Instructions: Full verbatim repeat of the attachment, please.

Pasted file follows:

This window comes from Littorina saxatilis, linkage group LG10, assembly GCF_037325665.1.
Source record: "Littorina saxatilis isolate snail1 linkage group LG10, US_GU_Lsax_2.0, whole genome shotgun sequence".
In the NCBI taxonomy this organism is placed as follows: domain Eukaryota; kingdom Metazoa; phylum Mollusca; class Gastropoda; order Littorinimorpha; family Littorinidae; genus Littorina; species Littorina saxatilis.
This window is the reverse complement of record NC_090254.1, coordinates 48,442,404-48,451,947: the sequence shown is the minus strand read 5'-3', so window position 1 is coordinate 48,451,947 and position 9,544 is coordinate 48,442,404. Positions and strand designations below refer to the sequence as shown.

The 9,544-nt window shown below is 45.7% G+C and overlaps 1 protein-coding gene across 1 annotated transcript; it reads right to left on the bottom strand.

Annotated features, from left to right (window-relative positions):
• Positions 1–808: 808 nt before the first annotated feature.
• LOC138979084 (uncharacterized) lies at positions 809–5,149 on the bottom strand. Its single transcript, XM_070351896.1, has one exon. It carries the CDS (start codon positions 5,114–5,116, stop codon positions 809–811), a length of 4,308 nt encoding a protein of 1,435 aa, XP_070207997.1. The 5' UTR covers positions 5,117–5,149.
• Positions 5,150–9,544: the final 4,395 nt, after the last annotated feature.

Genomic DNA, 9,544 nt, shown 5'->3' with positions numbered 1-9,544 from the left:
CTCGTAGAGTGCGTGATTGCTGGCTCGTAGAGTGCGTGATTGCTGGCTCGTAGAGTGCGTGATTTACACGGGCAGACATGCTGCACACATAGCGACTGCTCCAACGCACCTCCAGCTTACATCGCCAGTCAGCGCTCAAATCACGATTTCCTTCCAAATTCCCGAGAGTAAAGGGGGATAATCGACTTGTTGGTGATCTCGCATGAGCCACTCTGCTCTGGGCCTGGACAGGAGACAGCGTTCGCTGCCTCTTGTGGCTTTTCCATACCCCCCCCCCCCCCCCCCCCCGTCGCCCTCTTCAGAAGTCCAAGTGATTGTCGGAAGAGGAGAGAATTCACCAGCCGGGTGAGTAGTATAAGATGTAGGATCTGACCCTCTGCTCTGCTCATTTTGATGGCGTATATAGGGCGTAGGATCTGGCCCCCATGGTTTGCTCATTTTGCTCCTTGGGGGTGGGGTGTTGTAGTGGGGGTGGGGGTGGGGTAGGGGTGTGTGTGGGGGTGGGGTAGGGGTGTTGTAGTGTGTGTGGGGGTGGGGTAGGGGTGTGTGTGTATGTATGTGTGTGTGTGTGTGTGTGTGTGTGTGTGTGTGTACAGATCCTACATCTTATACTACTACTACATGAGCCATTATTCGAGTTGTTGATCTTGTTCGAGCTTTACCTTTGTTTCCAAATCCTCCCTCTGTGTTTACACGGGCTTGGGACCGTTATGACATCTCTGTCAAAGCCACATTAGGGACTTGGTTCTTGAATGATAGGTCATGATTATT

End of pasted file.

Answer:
This window comes from Littorina saxatilis, linkage group LG10, assembly GCF_037325665.1.
Source record: "Littorina saxatilis isolate snail1 linkage group LG10, US_GU_Lsax_2.0, whole genome shotgun sequence".
In the NCBI taxonomy this organism is placed as follows: domain Eukaryota; kingdom Metazoa; phylum Mollusca; class Gastropoda; order Littorinimorpha; family Littorinidae; genus Littorina; species Littorina saxatilis.
This window is the reverse complement of record NC_090254.1, coordinates 48,442,404-48,451,947: the sequence shown is the minus strand read 5'-3', so window position 1 is coordinate 48,451,947 and position 9,544 is coordinate 48,442,404. Positions and strand designations below refer to the sequence as shown.

The 9,544-nt window shown below is 45.7% G+C and overlaps 1 protein-coding gene across 1 annotated transcript; it reads right to left on the bottom strand.

Annotated features, from left to right (window-relative positions):
• Positions 1–808: 808 nt before the first annotated feature.
• LOC138979084 (uncharacterized) lies at positions 809–5,149 on the bottom strand. Its single transcript, XM_070351896.1, has one exon. It carries the CDS (start codon positions 5,114–5,116, stop codon positions 809–811), a length of 4,308 nt encoding a protein of 1,435 aa, XP_070207997.1. The 5' UTR covers positions 5,117–5,149.
• Positions 5,150–9,544: the final 4,395 nt, after the last annotated feature.

Genomic DNA, 9,544 nt, shown 5'->3' with positions numbered 1-9,544 from the left:
CTCGTAGAGTGCGTGATTGCTGGCTCGTAGAGTGCGTGATTGCTGGCTCGTAGAGTGCGTGATTTACACGGGCAGACATGCTGCACACATAGCGACTGCTCCAACGCACCTCCAGCTTACATCGCCAGTCAGCGCTCAAATCACGATTTCCTTCCAAATTCCCGAGAGTAAAGGGGGATAATCGACTTGTTGGTGATCTCGCATGAGCCACTCTGCTCTGGGCCTGGACAGGAGACAGCGTTCGCTGCCTCTTGTGGCTTTTCCATACCCCCCCCCCCCCCCCCCCCCGTCGCCCTCTTCAGAAGTCCAAGTGATTGTCGGAAGAGGAGAGAATTCACCAGCCGGGTGAGTAGTATAAGATGTAGGATCTGACCCTCTGCTCTGCTCATTTTGATGGCGTATATAGGGCGTAGGATCTGGCCCCCATGGTTTGCTCATTTTGCTCCTTGGGGGTGGGGTGTTGTAGTGGGGGTGGGGGTGGGGTAGGGGTGTGTGTGGGGGTGGGGTAGGGGTGTTGTAGTGTGTGTGGGGGTGGGGTAGGGGTGTGTGTGTATGTATGTGTGTGTGTGTGTGTGTGTGTGTGTGTGTGTGTACAGATCCTACATCTTATACTACTACTACATGAGCCATTATTCGAGTTGTTGATCTTGTTCGAGCTTTACCTTTGTTTCCAAATCCTCCCTCTGTGTTTACACGGGCTTGGGACCGTTATGACATCTCTGTCAAAGCCACATTAGGGACTTGGTTCTTGAATGATAGGTCATGATTATT